DevOps at SMBs: Three Important Considerations that Differ from Large Enterprises

I recently started a new program called Coffee with Digital Trailblazers on LinkedIn. We typically meet on Fridays at 11am ET and discuss a selected topic on leading digital transformation. Two weeks ago, we chatted about how to become a Digital Trailblazer, and this past week we discussed DevOps in SMBs and nontech companies.

DevOps for SMB: Isaac Sacolick Simplifies

Note: Because of my travel and holiday schedule, the next episode of Coffee with Digital Trailblazer is on Tuesday, November 22 at 11am, where we’ll discuss the topic: Developing Your Business Acumen. You can also subscribe to the Coffee with Digital Trailblazer Page to find the link to the next episode.

I’ve written about how SMBs are different when driving digital transformation compared to tech companies and large enterprises. Generally, SMBs have similar challenges and must develop technology advantages versus competitors, improve customer experiences, become more data-driven, innovate digital offerings, reduce tech debt, and secure the business – but without the same budget, skills, and process maturity found at many tech and large enterprises.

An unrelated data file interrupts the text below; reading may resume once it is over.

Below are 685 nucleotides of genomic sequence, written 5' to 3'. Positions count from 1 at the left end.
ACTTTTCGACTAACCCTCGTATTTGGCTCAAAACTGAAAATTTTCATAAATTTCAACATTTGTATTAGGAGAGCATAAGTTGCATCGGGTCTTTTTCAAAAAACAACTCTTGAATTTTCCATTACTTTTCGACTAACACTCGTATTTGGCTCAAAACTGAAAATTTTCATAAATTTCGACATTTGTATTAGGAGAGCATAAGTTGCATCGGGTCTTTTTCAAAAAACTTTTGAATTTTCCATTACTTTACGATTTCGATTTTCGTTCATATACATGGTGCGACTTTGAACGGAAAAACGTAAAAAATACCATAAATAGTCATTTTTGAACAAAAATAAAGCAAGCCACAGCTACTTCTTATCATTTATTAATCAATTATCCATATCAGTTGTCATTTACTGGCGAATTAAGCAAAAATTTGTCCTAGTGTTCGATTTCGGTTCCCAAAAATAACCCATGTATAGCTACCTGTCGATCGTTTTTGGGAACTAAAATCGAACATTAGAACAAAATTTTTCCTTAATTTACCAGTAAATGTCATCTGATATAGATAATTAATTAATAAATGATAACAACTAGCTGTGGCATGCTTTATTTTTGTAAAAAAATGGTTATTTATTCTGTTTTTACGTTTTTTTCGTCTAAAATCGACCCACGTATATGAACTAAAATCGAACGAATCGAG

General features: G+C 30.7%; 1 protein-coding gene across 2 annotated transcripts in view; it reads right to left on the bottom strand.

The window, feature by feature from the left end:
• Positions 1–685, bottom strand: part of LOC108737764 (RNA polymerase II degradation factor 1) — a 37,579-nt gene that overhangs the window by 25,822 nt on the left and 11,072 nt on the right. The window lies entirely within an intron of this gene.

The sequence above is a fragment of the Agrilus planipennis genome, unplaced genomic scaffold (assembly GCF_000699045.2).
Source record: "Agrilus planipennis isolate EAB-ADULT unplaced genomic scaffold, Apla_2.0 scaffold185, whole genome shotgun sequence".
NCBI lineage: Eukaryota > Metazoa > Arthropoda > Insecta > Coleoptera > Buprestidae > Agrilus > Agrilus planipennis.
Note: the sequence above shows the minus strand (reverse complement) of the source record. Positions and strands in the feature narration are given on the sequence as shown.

SMBs must transform, but with different tools, simplified processes, faster decision-making, strategic partnerships, and great leadership.

I was joined on stage by two amazing expert colleagues and dear friends, Joanne Friedman and Sarbjeet Johal, and we discussed insights for SMBs looking to mature DevOps practices. Here’s a summary.

Identify DevOps practices that quickly demonstrate business value

CI/CD and automating deployments get the lion’s share of attention on DevOps practices because it helps tech companies and enterprises deploy apps more frequently, efficiently, and reliably. That’s because tech companies and enterprises have the resources to develop cloud-native (and proprietary) microservices, applications, and other tech capabilities.